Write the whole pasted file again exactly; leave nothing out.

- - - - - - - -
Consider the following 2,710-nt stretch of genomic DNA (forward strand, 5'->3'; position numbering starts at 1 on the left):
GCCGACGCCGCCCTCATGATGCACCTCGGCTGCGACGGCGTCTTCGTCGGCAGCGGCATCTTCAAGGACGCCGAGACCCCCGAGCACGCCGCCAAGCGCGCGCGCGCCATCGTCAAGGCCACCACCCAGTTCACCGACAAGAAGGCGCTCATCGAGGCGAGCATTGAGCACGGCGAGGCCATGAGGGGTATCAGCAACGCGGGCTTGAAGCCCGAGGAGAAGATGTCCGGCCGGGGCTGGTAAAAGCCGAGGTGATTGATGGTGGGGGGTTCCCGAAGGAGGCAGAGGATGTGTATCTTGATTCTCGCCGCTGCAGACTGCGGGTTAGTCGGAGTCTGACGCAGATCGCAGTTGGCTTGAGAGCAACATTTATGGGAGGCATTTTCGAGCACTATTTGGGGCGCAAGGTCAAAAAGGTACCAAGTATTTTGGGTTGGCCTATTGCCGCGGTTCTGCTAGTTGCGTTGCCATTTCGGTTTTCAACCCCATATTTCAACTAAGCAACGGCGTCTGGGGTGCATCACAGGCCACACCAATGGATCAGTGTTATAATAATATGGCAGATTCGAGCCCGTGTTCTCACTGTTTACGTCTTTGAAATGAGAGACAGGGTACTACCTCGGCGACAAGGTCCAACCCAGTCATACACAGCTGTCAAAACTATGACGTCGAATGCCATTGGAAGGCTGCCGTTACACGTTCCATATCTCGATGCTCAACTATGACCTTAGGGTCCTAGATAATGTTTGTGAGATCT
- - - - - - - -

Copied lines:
Consider the following 2,710-nt stretch of genomic DNA (forward strand, 5'->3'; position numbering starts at 1 on the left):
GCCGACGCCGCCCTCATGATGCACCTCGGCTGCGACGGCGTCTTCGTCGGCAGCGGCATCTTCAAGGACGCCGAGACCCCCGAGCACGCCGCCAAGCGCGCGCGCGCCATCGTCAAGGCCACCACCCAGTTCACCGACAAGAAGGCGCTCATCGAGGCGAGCATTGAGCACGGCGAGGCCATGAGGGGTATCAGCAACGCGGGCTTGAAGCCCGAGGAGAAGATGTCCGGCCGGGGCTGGTAAAAGCCGAGGTGATTGATGGTGGGGGGTTCCCGAAGGAGGCAGAGGATGTGTATCTTGATTCTCGCCGCTGCAGACTGCGGGTTAGTCGGAGTCTGACGCAGATCGCAGTTGGCTTGAGAGCAACATTTATGGGAGGCATTTTCGAGCACTATTTGGGGCGCAAGGTCAAAAAGGTACCAAGTATTTTGGGTTGGCCTATTGCCGCGGTTCTGCTAGTTGCGTTGCCATTTCGGTTTTCAACCCCATATTTCAACTAAGCAACGGCGTCTGGGGTGCATCACAGGCCACACCAATGGATCAGTGTTATAATAATATGGCAGATTCGAGCCCGTGTTCTCACTGTTTACGTCTTTGAAATGAGAGACAGGGTACTACCTCGGCGACAAGGTCCAACCCAGTCATACACAGCTGTCAAAACTATGACGTCGAATGCCATTGGAAGGCTGCCGTTACACGTTCCATATCTCGATGCTCAACTATGACCTTAGGGTCCTAGATAATGTTTGTGAGATCT